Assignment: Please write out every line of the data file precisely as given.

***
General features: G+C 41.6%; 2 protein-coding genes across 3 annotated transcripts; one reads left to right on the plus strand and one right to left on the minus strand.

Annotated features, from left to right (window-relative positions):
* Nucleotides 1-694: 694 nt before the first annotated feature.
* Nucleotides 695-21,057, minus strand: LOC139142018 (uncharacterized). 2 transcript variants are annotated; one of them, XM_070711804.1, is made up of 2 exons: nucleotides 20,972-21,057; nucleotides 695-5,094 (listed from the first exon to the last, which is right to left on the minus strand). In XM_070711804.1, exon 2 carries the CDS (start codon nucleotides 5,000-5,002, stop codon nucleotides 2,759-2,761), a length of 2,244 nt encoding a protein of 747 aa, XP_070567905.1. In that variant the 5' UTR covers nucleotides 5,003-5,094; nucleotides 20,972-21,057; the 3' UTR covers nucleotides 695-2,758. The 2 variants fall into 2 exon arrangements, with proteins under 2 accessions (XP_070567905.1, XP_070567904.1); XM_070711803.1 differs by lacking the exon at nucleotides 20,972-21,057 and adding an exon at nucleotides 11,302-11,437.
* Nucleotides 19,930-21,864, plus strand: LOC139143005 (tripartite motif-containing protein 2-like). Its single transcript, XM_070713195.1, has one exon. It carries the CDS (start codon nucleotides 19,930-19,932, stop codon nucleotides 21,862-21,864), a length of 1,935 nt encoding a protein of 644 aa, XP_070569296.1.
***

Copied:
General features: G+C 41.6%; 2 protein-coding genes across 3 annotated transcripts; one reads left to right on the plus strand and one right to left on the minus strand.

Annotated features, from left to right (window-relative positions):
* Nucleotides 1-694: 694 nt before the first annotated feature.
* Nucleotides 695-21,057, minus strand: LOC139142018 (uncharacterized). 2 transcript variants are annotated; one of them, XM_070711804.1, is made up of 2 exons: nucleotides 20,972-21,057; nucleotides 695-5,094 (listed from the first exon to the last, which is right to left on the minus strand). In XM_070711804.1, exon 2 carries the CDS (start codon nucleotides 5,000-5,002, stop codon nucleotides 2,759-2,761), a length of 2,244 nt encoding a protein of 747 aa, XP_070567905.1. In that variant the 5' UTR covers nucleotides 5,003-5,094; nucleotides 20,972-21,057; the 3' UTR covers nucleotides 695-2,758. The 2 variants fall into 2 exon arrangements, with proteins under 2 accessions (XP_070567905.1, XP_070567904.1); XM_070711803.1 differs by lacking the exon at nucleotides 20,972-21,057 and adding an exon at nucleotides 11,302-11,437.
* Nucleotides 19,930-21,864, plus strand: LOC139143005 (tripartite motif-containing protein 2-like). Its single transcript, XM_070713195.1, has one exon. It carries the CDS (start codon nucleotides 19,930-19,932, stop codon nucleotides 21,862-21,864), a length of 1,935 nt encoding a protein of 644 aa, XP_070569296.1.